Overview of Italian Passport in detail with benefits of Italian citizenship

The 5 Ways to Become An Italian Citizen


There are a lot of people curious about whether or not they are eligible to become a citizen of Italy. Traditionally, the only way to become a citizen was to either be born in Italy or to be related or married to an Italian citizen. However, there are several more ways that one can pursue Italian citizenship.

Although two traditional ways to become an Italian citizen (Jure Sanguinis and Jure Matrimonii) are still valid, they are not the only ways to do so. There are other processes through which you will be allowed to reside in Italy permanently or even get an Italian passport.

Below, we’ll talk about the top 5 ways to become an Italian citizen. Read them and find out which one best suits you!

1. Jure Sanguinis (By Descent/Ancestry/Blood)

Jure Sanguinis means right of blood, and this describes someone who is Italian by descent. If you can make a strong case for a direct line of lineage that links you to Italian citizenship, you can apply to petition the Italian government.

You may already be a citizen of Italy, and you don’t even know it! Visit our site to find out more about whether or not you qualify for citizenship under Jure Sanguinis.

2. Jure Matrimonii (By Marriage)

Another traditional way to become an Italian citizen is through Jure Matrimonii, or right by marriage. Even if you are stateless or registered as a foreign national, if you are married to an Italian citizen you have a chance to become one yourself.

There are a few contingencies, however:

  • You must be legally married to an Italian citizen for more than 2 years.
  • You must be legally residing in Italy or residing abroad for more than 3 years.

If you have children with this spouse, your children are automatically deemed Italian citizens. And they also reduce your time required to have been married to this person by 1 year instead of 2 years. As long as the marriage has not been annulled or ended in any way, you can quality under Jure Matrimonii.

There are a couple of other things of note:

  • Legal separation or ending the civil effects of marriage will disqualify you from obtaining citizenship through Jure Matrimonii.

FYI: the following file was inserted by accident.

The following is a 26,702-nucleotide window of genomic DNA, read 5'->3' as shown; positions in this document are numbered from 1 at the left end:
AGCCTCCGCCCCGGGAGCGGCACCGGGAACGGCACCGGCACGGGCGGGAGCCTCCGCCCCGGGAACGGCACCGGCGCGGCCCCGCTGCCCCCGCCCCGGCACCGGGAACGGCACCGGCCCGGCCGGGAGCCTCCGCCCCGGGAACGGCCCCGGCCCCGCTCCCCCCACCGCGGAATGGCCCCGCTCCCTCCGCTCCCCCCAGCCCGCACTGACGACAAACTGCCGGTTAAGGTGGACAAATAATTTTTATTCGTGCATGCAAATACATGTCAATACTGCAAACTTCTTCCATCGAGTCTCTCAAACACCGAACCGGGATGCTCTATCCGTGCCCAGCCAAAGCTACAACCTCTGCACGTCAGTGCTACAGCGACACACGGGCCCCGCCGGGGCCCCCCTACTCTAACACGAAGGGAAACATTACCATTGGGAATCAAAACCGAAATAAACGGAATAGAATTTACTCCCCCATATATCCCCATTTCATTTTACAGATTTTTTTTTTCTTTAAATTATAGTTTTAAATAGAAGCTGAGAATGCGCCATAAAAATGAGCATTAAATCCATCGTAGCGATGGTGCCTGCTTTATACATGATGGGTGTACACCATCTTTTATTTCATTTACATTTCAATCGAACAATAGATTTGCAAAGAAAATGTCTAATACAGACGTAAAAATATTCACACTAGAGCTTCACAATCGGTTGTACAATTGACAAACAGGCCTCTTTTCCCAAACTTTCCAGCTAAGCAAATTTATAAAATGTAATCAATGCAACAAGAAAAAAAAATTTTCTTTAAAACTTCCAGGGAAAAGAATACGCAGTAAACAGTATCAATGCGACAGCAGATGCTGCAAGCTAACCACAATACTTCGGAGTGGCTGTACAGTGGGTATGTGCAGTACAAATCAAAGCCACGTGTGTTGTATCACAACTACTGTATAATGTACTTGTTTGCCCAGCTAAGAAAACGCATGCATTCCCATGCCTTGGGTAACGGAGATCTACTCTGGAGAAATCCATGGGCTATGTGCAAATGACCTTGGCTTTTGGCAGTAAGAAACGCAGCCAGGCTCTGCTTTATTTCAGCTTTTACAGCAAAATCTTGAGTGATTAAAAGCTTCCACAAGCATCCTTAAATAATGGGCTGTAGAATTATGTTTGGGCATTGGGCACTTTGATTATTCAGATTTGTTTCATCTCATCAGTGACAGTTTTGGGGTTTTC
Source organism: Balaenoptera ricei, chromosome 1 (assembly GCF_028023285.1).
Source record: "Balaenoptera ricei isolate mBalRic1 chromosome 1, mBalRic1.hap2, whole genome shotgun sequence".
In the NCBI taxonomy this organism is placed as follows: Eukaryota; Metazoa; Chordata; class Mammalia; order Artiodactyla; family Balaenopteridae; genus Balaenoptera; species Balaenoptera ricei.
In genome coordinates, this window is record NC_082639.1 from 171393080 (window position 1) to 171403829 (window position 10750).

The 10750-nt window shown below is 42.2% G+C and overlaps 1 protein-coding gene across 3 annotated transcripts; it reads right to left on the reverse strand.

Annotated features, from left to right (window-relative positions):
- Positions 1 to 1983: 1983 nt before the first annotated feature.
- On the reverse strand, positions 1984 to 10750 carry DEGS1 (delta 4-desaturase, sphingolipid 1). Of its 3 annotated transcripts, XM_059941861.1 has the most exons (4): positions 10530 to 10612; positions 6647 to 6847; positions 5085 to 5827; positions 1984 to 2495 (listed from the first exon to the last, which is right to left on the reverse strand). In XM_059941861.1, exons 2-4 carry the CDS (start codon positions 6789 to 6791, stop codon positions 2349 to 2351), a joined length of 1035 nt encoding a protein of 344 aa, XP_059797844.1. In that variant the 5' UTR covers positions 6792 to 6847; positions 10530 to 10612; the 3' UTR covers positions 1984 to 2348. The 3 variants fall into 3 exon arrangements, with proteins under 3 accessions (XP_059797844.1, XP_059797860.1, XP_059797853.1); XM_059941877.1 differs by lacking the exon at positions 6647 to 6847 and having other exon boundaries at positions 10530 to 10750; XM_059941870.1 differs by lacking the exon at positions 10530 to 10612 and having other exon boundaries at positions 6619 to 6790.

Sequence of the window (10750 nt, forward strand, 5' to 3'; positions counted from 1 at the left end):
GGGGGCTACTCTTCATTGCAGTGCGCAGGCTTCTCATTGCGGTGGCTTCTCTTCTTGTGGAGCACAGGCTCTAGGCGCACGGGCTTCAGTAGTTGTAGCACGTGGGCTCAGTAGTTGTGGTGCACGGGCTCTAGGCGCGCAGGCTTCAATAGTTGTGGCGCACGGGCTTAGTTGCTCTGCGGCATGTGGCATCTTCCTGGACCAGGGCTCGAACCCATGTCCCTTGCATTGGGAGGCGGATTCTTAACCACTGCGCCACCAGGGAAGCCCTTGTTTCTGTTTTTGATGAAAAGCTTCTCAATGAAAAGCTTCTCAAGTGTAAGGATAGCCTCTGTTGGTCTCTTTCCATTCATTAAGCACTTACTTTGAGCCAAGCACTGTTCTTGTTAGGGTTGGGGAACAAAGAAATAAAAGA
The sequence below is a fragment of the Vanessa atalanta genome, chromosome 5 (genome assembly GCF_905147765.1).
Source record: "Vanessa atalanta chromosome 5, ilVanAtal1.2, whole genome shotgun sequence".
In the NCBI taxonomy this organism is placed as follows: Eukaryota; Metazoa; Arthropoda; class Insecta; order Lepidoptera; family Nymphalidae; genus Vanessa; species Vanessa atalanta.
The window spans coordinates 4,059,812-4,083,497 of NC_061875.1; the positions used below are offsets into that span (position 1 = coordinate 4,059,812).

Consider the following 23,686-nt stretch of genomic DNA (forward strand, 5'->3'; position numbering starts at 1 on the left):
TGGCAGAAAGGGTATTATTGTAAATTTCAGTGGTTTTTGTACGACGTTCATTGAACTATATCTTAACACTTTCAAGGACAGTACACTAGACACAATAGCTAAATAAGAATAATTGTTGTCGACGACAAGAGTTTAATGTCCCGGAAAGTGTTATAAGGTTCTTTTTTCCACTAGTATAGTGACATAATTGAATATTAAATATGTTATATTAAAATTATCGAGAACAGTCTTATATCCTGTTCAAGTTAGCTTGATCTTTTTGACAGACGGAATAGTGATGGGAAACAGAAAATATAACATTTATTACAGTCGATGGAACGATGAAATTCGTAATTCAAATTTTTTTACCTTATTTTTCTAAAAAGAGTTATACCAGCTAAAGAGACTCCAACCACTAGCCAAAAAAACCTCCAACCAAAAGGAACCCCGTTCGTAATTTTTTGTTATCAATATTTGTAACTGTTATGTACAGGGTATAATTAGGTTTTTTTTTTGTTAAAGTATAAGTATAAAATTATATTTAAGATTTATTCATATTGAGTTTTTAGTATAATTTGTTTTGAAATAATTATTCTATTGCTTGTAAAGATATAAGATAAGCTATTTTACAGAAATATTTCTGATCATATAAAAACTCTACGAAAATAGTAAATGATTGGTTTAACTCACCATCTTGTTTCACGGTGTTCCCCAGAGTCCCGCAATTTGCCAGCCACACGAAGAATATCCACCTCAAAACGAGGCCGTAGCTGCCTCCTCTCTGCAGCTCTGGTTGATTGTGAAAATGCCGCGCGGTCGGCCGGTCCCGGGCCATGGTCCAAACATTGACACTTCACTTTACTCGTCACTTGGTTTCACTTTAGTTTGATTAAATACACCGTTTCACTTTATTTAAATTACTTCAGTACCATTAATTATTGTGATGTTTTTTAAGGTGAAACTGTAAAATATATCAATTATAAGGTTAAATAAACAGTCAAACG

• Italy recognizes same-sex unions and therefore, same-sex married couples can apply for citizenship in this way.

3. 1948 Court Cases

Before 1948, Italian women who gave birth were not able to pass their Italian citizenship on to their children. An amendment to the Italian Constitution adopted in 1948 granted women equal rights with men, thereby allowing them to pass on their Italian citizenship in this way.

You may qualify for citizenship under Jure Sanguinis because your ancestral line goes through a woman who gave birth before the year 1948. But you will have to submit a petition to the Civil Court of Rome and appear before the judge to review your documents and lineage files.

It might seem intimidating, but the process is not very daunting, and in fact, your chances of having a judge rule in your favor are incredibly high and this process has became very popular.

4. Citizenship through Residency with Italian Ancestry

Ancestry to the second degree is required to apply for citizenship through residency. This means that your parents or grandparents must be from Italy. Your parents or grandparents must also have been naturalized in another country before you or your parents were born, thus breaking that tree of direct lineage.

To apply for citizenship and become a valid Italian citizen, you must reside in Italy for at least 3 years and then you can apply using this process.

5. Citizenship through Residency without Italian Ancestry

Did you know that you might still be able to apply for Italian citizenship even if you have no Italian ancestry, or if none of the above methods apply to your case? There’s a specific law known as article 9 of Law no. 91/1992 that states a person might be eligible to apply for citizenship depending on specific criteria.

That criteria are that you must legally reside in Italy for a certain amount of time:

  • 10 years for: a foreigner from outside of the EU
  • 5 years for: a foreigner who worked for the Italian government for 5 years (whether in Italy or another country), a foreigner over 18 years old who was adopted by an Italian citizen, or a stateless foreigner
  • 4 years for: an EU citizen
  • 3 years for: a person of Italian descent who is not able to make a case under Jure Sanguinis or a 1948 court case, or someone born in Italian territory with legal residence

What about minors who were naturalized? There’s a law for that, too. Article 14 of Law 91/1992 states that underage children who live with parents that gained Italian citizenship will also gain Italian citizenship as long as these children and adults are living together in the same home.

Final Notes

There are a few more things to consider when finding out which of these top 5 methods would work best for your journey to Italian citizenship. First, it’s essential to understand that if you are not applying for Italian citizenship through Jure Sanguinis or the 1948 method, you will need a B1 Level Italian language certificate along with all of your other documents.

You should also keep in mind that there are various fees and costs associated with the documentation process. Paying for apostille stamps, certifications, and translations is part of the path to citizenship. If you need help determining your budget and your exact fees based on your local consulate, reach out to our IDC team for help. Our citizenship experts can help you understand your current situation and guide you towards the best solution that would earn you legal Italian citizenship that you can automatically pass down from generation to generation.

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